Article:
And too bad I didn't have some cardoon when I was in San Francisco with CJR a couple years ago...they were in season!...and on the menu of a couple of the restaurants we went to. I have only tasted them once and not part of a real meal so I'm going to have to make sure that I try harvesting and using them from the garden this spring.
Here's what wikipedia has to say about Cardoon.

Friday, September 3, 2010

This year's garlic crop is all sold out. Here I am moving some from the spot where it was curing and getting it ready to sort and bag up for my customers.

I harvested the garlic back in July. Time to think about planting next year's crop now. Here are some plants after I pulled them and cleaned them up a little. They are curing on a table in my outdoor covered workshop space. This year, I spread them out on tables and put them up on some wire mesh racks that I have installed in the rafters...see my photo of the garlic curing in the rafters here. Many garlic growers hang their garlic in little bundles to cure but since I have the space, I do it this seems less time consuming and works well too.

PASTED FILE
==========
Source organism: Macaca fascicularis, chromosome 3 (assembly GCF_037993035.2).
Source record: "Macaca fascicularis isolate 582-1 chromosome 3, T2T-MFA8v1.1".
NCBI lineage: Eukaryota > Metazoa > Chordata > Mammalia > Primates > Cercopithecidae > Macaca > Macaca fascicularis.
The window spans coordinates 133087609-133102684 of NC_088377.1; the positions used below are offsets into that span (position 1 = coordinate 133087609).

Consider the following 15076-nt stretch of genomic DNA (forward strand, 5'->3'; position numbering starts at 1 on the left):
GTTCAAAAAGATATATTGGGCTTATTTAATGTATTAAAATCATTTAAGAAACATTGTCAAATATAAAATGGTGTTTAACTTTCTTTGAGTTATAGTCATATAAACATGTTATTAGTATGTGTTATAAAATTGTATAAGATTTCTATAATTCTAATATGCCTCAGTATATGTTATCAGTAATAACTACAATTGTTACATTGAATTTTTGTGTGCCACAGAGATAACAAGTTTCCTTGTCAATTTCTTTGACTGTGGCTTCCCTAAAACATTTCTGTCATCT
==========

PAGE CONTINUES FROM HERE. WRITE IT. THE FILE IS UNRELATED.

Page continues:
Garlic looks so lovely with it's stalks left on, bundled and hung in the kitchen....which is what I do with mine after it's cured and cleaned. It's easy to just take a clove from a bulb when you want to use some too....I've also noticed that garlic keeps over winter much better when the stalk is left on. I'm not sure why, but it works. Here it is hanging in my kitchen, waiting to be used up.

And below, all bagged up and waiting for customer pick-up. I give everyone the whole garlic plant so they can decide if they want to hang it or maybe cut the top leaves off and put it upside down in a vase (which is a fun way to display garlic in the winter!...see above link for a photo of that too)

If you're reading this and would like to pick up a bundle of garlic in a bag like this from the garden next August for 2011-12 winter eating, let me know and I'll plant some with your name on it :-)